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Everything Old is News Again

By: Nancy McDonald and Salvador Pliego
Posted: June 5, 2009, from the June 2009 issue of GCI Magazine.

page 3 of 6

Nancy: Not always, but there is the change—at some level. But, my point is that consumers see technology as a credibility check; they may not understand how nanotechnology works, but they sure know it works better than what they were using. They like intriguing, breakthrough technologies and ingredients. Intrigue is sexy.

Salvador: I understand that innovation is a key component of the whole package, but you can use traditional ingredients, the industry’s classics, and spin them with new technology. Done right, the whole really is better than the sum of the parts.

Nancy: Okay. When a classic is married to a breakthrough, the gestalt has a lot more impact. So it could be said that it’s parallel to the workhorse fashion classics in one’s closet paired with incredible drop-dead shoes to make a remarkable, personal statement.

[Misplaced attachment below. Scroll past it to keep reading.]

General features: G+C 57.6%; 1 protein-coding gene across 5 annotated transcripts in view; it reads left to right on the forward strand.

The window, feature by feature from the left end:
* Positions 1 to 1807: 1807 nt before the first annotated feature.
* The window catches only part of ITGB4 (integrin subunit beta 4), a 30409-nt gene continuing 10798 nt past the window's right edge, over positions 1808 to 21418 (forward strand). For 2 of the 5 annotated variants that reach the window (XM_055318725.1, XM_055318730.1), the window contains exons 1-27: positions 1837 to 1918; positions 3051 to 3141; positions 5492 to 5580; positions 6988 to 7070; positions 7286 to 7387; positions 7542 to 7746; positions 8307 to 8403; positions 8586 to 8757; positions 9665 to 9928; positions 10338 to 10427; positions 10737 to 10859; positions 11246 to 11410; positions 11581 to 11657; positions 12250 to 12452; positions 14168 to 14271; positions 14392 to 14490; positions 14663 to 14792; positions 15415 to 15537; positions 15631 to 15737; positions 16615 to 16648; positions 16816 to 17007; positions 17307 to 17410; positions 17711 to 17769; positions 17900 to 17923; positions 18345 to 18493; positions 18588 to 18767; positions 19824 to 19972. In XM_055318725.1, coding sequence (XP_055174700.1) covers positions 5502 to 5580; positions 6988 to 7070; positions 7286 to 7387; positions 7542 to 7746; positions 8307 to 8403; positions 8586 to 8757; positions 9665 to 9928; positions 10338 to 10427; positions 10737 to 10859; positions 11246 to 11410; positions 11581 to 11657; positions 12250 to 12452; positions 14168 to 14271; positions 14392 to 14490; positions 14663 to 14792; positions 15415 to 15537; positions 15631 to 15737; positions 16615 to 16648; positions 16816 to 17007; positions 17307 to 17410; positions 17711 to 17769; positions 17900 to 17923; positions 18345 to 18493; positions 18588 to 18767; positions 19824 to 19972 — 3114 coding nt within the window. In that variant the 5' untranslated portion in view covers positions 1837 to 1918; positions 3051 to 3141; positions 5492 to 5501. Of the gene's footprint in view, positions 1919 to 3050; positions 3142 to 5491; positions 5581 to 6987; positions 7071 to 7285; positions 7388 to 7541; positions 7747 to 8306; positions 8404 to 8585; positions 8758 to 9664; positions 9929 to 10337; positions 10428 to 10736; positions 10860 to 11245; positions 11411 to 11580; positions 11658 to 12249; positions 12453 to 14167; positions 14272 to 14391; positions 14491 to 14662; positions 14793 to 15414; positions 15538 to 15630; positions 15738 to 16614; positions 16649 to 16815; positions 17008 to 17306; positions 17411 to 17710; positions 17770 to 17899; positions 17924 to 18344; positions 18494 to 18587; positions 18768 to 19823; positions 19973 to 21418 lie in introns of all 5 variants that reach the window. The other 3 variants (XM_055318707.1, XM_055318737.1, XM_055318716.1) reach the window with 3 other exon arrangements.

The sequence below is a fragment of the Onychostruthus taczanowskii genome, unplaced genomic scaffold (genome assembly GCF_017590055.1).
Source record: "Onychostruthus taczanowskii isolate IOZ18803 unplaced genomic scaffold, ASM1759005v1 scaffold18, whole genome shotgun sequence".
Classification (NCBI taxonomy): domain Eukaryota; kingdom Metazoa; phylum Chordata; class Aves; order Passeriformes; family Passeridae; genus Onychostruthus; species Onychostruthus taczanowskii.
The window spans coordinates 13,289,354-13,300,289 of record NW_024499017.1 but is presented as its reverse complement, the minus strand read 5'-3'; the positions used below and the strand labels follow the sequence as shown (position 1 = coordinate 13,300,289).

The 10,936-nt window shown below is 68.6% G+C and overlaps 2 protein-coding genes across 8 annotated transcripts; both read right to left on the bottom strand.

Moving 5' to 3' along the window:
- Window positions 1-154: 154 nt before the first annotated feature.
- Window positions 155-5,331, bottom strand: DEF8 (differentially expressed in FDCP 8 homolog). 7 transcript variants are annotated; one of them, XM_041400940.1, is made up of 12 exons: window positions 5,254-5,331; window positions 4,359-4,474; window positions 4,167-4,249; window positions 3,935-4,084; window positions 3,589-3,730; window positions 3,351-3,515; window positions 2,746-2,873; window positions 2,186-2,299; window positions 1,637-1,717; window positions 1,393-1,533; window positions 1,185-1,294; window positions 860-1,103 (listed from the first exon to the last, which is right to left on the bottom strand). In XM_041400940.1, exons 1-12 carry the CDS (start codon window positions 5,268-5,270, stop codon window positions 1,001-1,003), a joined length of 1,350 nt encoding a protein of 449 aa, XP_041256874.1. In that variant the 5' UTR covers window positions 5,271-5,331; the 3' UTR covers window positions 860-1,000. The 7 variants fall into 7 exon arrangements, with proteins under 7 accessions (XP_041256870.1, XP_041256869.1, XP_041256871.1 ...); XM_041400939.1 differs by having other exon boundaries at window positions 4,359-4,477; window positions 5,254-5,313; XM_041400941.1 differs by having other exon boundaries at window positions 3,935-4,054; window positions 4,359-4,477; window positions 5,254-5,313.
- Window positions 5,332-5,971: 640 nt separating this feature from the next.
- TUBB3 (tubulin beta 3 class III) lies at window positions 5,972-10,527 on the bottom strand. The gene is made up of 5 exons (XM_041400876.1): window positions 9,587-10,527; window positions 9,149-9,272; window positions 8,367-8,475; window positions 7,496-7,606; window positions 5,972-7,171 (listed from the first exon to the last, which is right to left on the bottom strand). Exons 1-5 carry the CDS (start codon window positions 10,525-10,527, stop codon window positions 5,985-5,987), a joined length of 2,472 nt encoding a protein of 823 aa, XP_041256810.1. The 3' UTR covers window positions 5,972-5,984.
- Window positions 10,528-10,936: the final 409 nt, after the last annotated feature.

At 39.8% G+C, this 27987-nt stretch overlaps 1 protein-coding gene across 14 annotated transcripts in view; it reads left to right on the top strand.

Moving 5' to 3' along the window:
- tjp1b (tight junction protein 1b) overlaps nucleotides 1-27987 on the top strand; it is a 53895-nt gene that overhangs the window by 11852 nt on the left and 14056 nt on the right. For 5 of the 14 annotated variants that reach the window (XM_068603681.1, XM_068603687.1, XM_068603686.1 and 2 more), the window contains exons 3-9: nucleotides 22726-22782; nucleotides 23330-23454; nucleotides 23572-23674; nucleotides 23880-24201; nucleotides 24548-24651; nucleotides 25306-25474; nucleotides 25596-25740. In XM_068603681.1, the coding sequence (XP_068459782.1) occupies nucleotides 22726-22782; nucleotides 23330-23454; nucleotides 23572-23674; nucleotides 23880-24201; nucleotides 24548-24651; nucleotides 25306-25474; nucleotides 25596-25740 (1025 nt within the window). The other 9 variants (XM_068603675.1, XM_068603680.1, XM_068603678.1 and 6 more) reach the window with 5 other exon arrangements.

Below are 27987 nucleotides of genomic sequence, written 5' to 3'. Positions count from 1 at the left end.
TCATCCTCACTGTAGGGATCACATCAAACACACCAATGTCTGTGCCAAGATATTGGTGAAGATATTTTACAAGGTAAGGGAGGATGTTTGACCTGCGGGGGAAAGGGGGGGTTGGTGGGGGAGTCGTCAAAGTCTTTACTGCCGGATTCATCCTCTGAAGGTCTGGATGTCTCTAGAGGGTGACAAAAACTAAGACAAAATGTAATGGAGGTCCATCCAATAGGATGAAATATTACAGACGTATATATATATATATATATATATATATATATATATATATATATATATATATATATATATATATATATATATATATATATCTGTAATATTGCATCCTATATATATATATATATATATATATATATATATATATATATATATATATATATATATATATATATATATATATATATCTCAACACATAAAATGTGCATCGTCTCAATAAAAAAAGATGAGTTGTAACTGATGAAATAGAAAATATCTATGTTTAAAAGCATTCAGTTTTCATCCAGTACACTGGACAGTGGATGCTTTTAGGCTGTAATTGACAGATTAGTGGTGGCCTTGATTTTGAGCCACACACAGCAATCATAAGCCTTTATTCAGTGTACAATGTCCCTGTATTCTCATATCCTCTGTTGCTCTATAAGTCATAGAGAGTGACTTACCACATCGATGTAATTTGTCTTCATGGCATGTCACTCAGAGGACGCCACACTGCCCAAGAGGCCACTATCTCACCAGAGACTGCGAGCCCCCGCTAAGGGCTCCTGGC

Perhaps, then, marketing—all of us, in fact—should seriously reconsider the real merit of a given ingredient or technology and engage the customer by integrating a comfort zone ingredient with a scientific technological breakthrough. It would certainly help blunt the complexity of today’s skin care-speak for consumers.

Salvador: Exactly. Let’s take a traditional favorite—and an icon in dermatological circles—retinol. We all know that retinol is an excellent ingredient that offers key benefits such as diminishing visibility of fine lines and wrinkles, smoothing the overall appearance of facial contours and delivering a more even skin tone. Until now, our issues with pure retinol have been that it is not very stable and has a risk for skin irritation. Today’s answer: Encapsulate retinol in a nanoparticle. By doing so, you’ll get all of the retinol’s benefits in a controlled released manner while lowering its irritation potential.